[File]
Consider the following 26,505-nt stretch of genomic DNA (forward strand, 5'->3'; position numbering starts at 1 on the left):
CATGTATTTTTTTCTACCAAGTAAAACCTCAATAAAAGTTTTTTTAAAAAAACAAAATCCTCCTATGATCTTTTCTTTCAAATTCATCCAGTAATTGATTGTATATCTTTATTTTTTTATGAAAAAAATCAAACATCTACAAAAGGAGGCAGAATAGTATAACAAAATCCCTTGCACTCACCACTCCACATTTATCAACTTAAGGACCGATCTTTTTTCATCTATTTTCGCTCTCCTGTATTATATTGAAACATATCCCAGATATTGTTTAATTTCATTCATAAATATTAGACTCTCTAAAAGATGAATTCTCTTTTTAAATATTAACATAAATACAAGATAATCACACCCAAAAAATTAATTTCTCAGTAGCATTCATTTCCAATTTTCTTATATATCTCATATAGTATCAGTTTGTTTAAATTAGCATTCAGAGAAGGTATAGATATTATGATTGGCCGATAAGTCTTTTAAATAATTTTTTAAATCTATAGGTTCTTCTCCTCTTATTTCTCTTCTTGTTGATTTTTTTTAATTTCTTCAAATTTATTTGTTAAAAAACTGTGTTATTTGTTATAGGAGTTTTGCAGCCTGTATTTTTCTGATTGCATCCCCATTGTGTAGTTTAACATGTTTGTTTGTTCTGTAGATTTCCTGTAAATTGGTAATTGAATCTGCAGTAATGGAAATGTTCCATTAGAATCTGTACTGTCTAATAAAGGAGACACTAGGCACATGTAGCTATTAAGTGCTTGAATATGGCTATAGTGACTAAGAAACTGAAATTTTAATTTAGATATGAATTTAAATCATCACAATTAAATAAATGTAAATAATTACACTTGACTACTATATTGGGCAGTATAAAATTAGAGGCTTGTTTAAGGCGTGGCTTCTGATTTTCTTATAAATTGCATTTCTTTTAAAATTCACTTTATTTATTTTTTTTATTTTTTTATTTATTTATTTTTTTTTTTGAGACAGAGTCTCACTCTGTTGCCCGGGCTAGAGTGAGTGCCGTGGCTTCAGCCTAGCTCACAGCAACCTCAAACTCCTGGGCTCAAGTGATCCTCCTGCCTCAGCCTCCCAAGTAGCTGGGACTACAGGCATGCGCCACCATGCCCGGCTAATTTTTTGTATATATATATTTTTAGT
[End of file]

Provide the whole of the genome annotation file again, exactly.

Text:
Consider the following 26,505-nt stretch of genomic DNA (forward strand, 5'->3'; position numbering starts at 1 on the left):
CATGTATTTTTTTCTACCAAGTAAAACCTCAATAAAAGTTTTTTTAAAAAAACAAAATCCTCCTATGATCTTTTCTTTCAAATTCATCCAGTAATTGATTGTATATCTTTATTTTTTTATGAAAAAAATCAAACATCTACAAAAGGAGGCAGAATAGTATAACAAAATCCCTTGCACTCACCACTCCACATTTATCAACTTAAGGACCGATCTTTTTTCATCTATTTTCGCTCTCCTGTATTATATTGAAACATATCCCAGATATTGTTTAATTTCATTCATAAATATTAGACTCTCTAAAAGATGAATTCTCTTTTTAAATATTAACATAAATACAAGATAATCACACCCAAAAAATTAATTTCTCAGTAGCATTCATTTCCAATTTTCTTATATATCTCATATAGTATCAGTTTGTTTAAATTAGCATTCAGAGAAGGTATAGATATTATGATTGGCCGATAAGTCTTTTAAATAATTTTTTAAATCTATAGGTTCTTCTCCTCTTATTTCTCTTCTTGTTGATTTTTTTTAATTTCTTCAAATTTATTTGTTAAAAAACTGTGTTATTTGTTATAGGAGTTTTGCAGCCTGTATTTTTCTGATTGCATCCCCATTGTGTAGTTTAACATGTTTGTTTGTTCTGTAGATTTCCTGTAAATTGGTAATTGAATCTGCAGTAATGGAAATGTTCCATTAGAATCTGTACTGTCTAATAAAGGAGACACTAGGCACATGTAGCTATTAAGTGCTTGAATATGGCTATAGTGACTAAGAAACTGAAATTTTAATTTAGATATGAATTTAAATCATCACAATTAAATAAATGTAAATAATTACACTTGACTACTATATTGGGCAGTATAAAATTAGAGGCTTGTTTAAGGCGTGGCTTCTGATTTTCTTATAAATTGCATTTCTTTTAAAATTCACTTTATTTATTTTTTTTATTTTTTTATTTATTTATTTTTTTTTTTGAGACAGAGTCTCACTCTGTTGCCCGGGCTAGAGTGAGTGCCGTGGCTTCAGCCTAGCTCACAGCAACCTCAAACTCCTGGGCTCAAGTGATCCTCCTGCCTCAGCCTCCCAAGTAGCTGGGACTACAGGCATGCGCCACCATGCCCGGCTAATTTTTTGTATATATATATTTTTAGT